I tend to fall in love with many songs, but it takes a lot for an entire album to grasp me. However, Jeen‘s latest solo record Tourist did just that. This Canadian singer-songwriter creates infectious indie rock-pop gems with Western nuances and the inspiration “not to suck”. She has also collaborated with Great Big Sea, Serena Ryder, and Hawksley Workman and is in Toronto group Cookie Duster with Brendan Canning. With the recent release of Tourist, Jeen graciously took the time to speak with me about dream collaborations, Breaking Bad, busking in Toronto, and the album. Dive in:
AMBY: Hey Jeen, congrats on the release of your debut solo record Tourist! What was the experience like creating the LP?
Jeen: Thanks Alicia! I was kind of on my own little island for this. I had originally been looking for an outside producer but as time went on I became impatient. I felt if I continued to wait for the right guy (or girl) it may never see the light of day. I just got sick of waiting so I started hacking away at it myself, which was tedious at times (production not being my forte) but probably more rewarding in the end.
AMBY: I love the Western nuances and harmonies the record has. Who were your biggest influences or inspirations when it came to the songwriting on the album?
Jeen: My inspiration was not to suck mostly haha …to be honest I don’t listen to a lot of music anymore. In fact I don’t listen to music at all right now. A little depressing sounding, I know, but I suppose it’s because I do it for a living so when I hear songs I over analyse, critique, compare, making the whole listening experience pretty crap. So it’s hard for me to say where my current influences come from. But I grew up on the Beatles, Pink Floyd, The Band, the Who, OLD Smashing Pumpkins, Janes Addiction, Beastie Boys, Nirvana… sounds like some pretty cliché choices right there but they were huge to me….they had a massive impact on what I do.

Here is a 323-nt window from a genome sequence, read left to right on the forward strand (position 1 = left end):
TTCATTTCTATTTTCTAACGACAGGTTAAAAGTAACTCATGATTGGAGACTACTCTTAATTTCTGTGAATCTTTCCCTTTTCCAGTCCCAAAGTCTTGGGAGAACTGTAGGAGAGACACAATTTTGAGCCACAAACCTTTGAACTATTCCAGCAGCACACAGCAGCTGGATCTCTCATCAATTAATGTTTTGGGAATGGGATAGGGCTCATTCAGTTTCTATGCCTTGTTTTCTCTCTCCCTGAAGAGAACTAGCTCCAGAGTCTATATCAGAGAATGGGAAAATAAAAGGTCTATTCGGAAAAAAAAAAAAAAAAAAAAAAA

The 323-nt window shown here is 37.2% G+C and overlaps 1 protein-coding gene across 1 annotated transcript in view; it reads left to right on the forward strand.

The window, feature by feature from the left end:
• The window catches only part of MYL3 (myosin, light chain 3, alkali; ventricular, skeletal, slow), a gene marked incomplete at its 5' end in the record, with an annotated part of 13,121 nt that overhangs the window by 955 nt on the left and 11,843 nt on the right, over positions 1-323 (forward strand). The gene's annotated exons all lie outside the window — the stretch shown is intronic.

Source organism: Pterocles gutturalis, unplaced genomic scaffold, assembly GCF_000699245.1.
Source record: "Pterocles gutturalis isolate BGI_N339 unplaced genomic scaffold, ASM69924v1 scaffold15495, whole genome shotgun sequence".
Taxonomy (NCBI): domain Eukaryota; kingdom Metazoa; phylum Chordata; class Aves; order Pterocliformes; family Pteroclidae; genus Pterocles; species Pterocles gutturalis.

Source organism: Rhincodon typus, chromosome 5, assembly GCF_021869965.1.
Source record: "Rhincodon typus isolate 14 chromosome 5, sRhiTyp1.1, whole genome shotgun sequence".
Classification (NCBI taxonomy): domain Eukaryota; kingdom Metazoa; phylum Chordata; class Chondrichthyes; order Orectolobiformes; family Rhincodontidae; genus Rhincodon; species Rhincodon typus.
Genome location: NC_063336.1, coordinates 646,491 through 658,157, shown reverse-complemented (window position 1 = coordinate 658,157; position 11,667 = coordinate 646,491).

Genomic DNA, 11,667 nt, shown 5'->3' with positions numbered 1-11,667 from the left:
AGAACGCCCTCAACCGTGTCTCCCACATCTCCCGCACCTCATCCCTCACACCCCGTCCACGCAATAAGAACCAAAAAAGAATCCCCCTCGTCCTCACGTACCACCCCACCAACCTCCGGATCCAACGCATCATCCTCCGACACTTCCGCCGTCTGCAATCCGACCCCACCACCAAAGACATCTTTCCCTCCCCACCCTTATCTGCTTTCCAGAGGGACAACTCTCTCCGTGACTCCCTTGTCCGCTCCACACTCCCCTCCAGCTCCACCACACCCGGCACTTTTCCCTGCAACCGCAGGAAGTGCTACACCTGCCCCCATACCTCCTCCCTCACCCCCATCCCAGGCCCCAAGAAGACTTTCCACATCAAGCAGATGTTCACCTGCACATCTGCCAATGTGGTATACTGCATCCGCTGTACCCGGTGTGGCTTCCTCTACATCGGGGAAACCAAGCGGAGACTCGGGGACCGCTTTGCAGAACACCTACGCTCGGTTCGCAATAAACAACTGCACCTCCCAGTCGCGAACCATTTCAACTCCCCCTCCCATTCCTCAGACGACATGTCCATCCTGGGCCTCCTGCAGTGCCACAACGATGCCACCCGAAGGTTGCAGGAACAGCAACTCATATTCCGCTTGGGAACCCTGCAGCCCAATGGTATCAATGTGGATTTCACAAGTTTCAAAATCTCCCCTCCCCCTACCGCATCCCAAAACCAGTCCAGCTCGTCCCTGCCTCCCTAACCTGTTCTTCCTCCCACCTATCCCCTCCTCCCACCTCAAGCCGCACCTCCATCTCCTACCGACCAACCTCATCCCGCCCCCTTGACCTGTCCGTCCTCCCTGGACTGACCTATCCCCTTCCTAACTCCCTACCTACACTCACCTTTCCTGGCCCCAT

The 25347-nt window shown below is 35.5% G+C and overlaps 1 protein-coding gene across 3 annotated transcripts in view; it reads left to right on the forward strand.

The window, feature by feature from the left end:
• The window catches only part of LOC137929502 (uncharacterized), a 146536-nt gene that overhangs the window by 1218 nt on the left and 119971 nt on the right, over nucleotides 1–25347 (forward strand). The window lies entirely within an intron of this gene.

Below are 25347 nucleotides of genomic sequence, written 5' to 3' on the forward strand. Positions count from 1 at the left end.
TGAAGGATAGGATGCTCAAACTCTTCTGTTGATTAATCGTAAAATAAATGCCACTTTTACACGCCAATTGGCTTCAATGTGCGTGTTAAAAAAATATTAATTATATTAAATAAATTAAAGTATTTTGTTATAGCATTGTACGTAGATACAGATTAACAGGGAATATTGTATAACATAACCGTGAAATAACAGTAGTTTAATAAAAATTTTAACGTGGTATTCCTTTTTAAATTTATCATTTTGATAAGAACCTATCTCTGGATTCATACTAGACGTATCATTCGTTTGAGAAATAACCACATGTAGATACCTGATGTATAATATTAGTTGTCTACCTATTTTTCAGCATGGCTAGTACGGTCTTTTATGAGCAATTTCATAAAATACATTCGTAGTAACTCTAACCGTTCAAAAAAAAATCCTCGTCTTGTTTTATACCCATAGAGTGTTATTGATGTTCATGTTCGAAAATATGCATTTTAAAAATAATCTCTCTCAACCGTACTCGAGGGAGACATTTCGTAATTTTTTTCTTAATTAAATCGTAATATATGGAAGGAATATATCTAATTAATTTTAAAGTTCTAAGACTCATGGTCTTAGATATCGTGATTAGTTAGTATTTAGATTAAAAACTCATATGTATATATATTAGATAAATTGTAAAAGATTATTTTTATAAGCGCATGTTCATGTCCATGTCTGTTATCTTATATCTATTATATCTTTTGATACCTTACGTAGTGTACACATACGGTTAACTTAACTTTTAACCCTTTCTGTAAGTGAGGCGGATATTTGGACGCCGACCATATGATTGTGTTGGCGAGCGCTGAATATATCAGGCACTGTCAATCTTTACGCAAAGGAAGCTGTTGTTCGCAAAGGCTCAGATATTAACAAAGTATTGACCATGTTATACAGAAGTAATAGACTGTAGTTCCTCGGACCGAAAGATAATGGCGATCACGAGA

AMBY: What’s the meaning behind the title Tourist?
Jeen: I was reading ‘Killing Yourself to Live’ by Chuck Klosterman and there was a moment in the book where he noted ‘we are all tourists, life is tourism’…it really resonated with me, that notion of being a bit of an outsider and that we’re all just coming and going.
AMBY: Before this solo record, you worked with Great Big Sea, Serena Ryder, and Hawksley Workman. Who would your dream collaboration be with?
Jeen: Sooo hard to choose …ok maybe a little outside here but a cameo chorus in a JayZ song would be cool
AMBY: Your songs have been used in many national ad campaigns. But if you could have your music featured in any show or film, which would it be?
Jeen: Louie…or if they resurrected ‘Breaking Bad’ that would definitely be a dream license… and anything Quentin Tarantino.
AMBY: Which songs do you remember most from your childhood? Did these have an influence on your sound?
Jeen: Rocky Raccoon particularly sticks out. The whole white album really. Maybe not as a direct influence on my sound but more in regards to how that record was compiled. The way it was pieced together and had no defined lines, like nobody was telling them what they could or couldn’t do…I think I take from that a bit or at least I hope to.
AMBY: Lastly, what’s something about Jeen that nobody knows yet?
Jeen: I quit high school in grade 10, moved to Toronto and busked for a living when I started out.
Thank you Jeen, for giving us your answers!
Interview by Alicia Atout | @AliciaAtout